Airlines pre-emptively canceled more than 3,000 flights scheduled for Friday and another 1,000 for Saturday, according to FlightAware.com. Half were into or out of New York City’s three main airports, with hundreds more at Philadelphia International, Boston Logan, Chicago O’Hare and Toronto Pearson. The cancelations had a ripple effect across North America.
United Airlines took the biggest hit from Winter Storm Nemo, axing nearly 500 flights on Friday. Delta Air Lines (305), JetBlue (266) and American Airlines (186) had major service disruptions as well.
Powerful winter storms a decade ago would have caused passengers to sleep in airports or sit on planes for hours hoping to take off. Now, carriers typically waive ticket-change fees and cancel flights long before a storm arrives to help cut the number of stranded travelers and flight-crew members. Canceling flights well enough in advance also keeps planes out of harm's way and allows airlines to resume service faster after the storm passes.
“As the storm moves into the Northeast and New England regions [Friday], we’re moving our planes and our crews out of its path to ensure the smoothest possible return to operations once we’re able to take to the skies again,” a representative from JetBlue, a leading airline in the Northeast with hubs in New York and Boston, said on Friday. “We expect the storm to pass by Saturday afternoon, but a full return to normal operations will be dependent on airport conditions as well as the conditions of the roadways and public transportation around the airports.”
(For a complete rundown of airline cancelation and rescheduling policies, view IBTimes’ breakdown HERE).
By Friday morning, the high winds and blizzard conditions associated with Winter Storm Nemo forced Amtrak to suspend some routes that run through the busy Northeast Corridor.
Amtrak will reduce service on its Acela Express and Northeast Regional routes between New York and Boston. Southbound service from Boston South Station will be suspended after the departure of Northeast Regional train #137 at 1:40 p.m., while northbound service out of New York Penn Station will stop following the departure of Acela Express train #2160 at 1:03 p.m.
The Springfield Shuttle, Vermonter and Downeaster will also shut down midday.
“Passengers who have paid but choose not to travel due to this service disruption can receive a refund or a voucher for future travel,” a spokesperson said early Friday morning. “Some tickets booked online that have not yet been printed can be modified or canceled on Amtrak.com or by using the free Amtrak mobile app.”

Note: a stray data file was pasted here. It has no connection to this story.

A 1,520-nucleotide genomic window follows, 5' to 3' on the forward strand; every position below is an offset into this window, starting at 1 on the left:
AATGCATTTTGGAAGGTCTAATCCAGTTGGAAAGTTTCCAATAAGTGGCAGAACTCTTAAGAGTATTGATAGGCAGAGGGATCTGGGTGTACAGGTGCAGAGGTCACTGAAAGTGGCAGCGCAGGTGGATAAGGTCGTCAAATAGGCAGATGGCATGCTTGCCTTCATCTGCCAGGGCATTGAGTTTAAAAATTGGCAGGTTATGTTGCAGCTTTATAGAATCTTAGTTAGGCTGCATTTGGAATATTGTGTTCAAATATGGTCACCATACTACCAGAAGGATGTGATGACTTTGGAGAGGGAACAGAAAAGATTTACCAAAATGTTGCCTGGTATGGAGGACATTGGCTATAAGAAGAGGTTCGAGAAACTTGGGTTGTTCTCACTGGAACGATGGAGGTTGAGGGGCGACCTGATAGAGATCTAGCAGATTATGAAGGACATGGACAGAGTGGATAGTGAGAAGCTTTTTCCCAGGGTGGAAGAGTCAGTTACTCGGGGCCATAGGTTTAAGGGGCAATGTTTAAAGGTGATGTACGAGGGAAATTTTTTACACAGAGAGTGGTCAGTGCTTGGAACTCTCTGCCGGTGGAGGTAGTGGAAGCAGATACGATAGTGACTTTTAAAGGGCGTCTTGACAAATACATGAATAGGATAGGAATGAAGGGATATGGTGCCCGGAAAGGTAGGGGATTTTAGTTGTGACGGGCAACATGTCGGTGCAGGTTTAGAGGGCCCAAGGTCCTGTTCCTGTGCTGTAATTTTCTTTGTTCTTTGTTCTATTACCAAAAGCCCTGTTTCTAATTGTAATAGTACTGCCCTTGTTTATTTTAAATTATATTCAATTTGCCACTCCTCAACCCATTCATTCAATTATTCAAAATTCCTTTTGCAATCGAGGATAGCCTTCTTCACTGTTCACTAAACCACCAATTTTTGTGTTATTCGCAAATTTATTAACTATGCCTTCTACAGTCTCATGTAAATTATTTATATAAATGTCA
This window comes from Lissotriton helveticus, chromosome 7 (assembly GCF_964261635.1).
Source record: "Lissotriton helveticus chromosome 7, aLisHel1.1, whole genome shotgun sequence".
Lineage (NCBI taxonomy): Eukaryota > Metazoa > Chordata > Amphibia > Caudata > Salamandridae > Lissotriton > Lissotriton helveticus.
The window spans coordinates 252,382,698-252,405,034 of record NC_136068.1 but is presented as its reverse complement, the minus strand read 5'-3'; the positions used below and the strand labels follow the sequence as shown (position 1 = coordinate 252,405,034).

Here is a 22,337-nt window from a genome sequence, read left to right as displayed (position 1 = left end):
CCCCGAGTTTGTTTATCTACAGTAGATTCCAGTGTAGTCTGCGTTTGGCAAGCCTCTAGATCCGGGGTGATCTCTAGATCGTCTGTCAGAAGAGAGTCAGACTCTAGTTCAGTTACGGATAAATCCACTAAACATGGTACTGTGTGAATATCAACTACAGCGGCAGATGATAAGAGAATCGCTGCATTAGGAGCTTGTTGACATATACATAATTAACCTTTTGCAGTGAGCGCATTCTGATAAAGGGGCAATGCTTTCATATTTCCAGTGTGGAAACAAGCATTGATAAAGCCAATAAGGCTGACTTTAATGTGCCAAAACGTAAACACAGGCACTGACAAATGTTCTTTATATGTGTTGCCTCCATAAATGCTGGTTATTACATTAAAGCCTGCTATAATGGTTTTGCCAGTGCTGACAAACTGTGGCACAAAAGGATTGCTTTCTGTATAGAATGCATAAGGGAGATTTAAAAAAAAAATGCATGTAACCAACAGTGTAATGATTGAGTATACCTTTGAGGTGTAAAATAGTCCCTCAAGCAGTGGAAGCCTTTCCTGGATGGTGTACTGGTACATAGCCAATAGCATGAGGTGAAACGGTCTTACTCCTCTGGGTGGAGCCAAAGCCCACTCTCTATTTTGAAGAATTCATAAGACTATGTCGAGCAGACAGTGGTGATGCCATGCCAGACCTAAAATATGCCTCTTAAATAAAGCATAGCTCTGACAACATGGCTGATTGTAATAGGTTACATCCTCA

Amtrak will announce changes to Saturday’s service by Friday afternoon.
In New York, Metro-North and Long Island Rail Road have added additional trains midday Friday and say they’ll likely begin canceling some services on Friday night. The subway system will remain operational, though some express trains will end early.
The Massachusetts Bay Transport Authority has said all services will be suspended on all modes effective 3:30 p.m. Friday.
“The suspension of service will also allow MBTA and MBCR personnel to concentrate all of their efforts on getting the transit system, from subway to bus to commuter rail, up and running as soon as possible,” a spokesperson said.
Winter Storm Nemo has the potential to blanket cities from New York to Boston with what could be historic snowfall totals.
The heaviest precipitation is expected across New England from Connecticut to coastal Maine, while portions of Massachusetts and New Hampshire are bracing for more than two feet of snow.
Weather Channel meteorologist Jonathan Erdman said Winter Storm Nemo could be one of the “top 10 snowstorms” on record for Boston, while Alex Sosnowski, senior meteorologist at Accuweather, warned that snow may fall at a rate of up to four inches per hour at the height of the storm.
“While the drive to work or school may be manageable but slippery Friday morning, weather conditions for the drive home will grow worse by the minute in southern and central New England,” Sosnowski warned. “A person traveling northeastward from New York City to Boston Friday evening along I-95 would encounter increasingly challenging and potentially dangerous weather conditions. With such intense snowfall, vehicles can become stuck and people can become stranded.”
As always, anyone traveling by air is encouraged to check the status of their flight before heading to the airport, and those traveling by car should monitor the progress of Winter Storm Nemo and check with local authorities to stay up to date on road conditions.